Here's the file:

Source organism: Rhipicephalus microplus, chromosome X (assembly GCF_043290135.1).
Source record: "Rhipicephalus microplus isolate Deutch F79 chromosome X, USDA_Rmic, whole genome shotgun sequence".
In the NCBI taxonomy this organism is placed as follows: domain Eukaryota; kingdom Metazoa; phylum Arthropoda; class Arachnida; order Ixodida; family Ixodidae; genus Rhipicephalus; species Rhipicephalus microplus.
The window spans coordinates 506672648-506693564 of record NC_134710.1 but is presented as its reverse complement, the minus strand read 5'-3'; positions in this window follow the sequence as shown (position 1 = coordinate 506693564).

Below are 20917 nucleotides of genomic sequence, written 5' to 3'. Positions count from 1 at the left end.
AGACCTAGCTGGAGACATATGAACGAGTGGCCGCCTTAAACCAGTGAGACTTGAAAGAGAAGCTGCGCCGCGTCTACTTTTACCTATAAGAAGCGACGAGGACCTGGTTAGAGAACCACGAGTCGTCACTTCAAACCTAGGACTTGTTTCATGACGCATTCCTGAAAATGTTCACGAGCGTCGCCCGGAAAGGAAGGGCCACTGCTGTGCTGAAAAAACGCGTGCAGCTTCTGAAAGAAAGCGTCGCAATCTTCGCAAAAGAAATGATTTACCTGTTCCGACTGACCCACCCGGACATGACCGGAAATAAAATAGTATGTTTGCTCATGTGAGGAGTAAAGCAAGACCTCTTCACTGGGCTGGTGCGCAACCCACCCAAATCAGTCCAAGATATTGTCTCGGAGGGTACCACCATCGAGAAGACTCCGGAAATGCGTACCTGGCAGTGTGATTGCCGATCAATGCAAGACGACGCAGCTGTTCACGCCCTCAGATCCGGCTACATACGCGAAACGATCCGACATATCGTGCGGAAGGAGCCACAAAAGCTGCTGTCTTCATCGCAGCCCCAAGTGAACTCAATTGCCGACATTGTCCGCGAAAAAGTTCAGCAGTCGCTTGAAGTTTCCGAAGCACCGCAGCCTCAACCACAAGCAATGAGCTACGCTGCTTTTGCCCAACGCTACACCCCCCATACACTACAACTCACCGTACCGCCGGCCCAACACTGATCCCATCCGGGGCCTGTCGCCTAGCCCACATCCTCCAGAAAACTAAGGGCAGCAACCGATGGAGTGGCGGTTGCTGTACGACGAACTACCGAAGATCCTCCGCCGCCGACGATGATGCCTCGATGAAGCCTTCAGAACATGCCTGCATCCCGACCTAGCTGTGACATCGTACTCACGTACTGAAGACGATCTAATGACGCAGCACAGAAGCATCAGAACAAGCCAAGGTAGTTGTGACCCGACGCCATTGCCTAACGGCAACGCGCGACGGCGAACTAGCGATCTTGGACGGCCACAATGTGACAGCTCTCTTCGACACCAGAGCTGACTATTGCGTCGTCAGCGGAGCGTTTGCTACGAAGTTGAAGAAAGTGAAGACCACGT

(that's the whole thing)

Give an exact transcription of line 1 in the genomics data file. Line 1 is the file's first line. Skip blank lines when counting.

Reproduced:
Source organism: Rhipicephalus microplus, chromosome X (assembly GCF_043290135.1).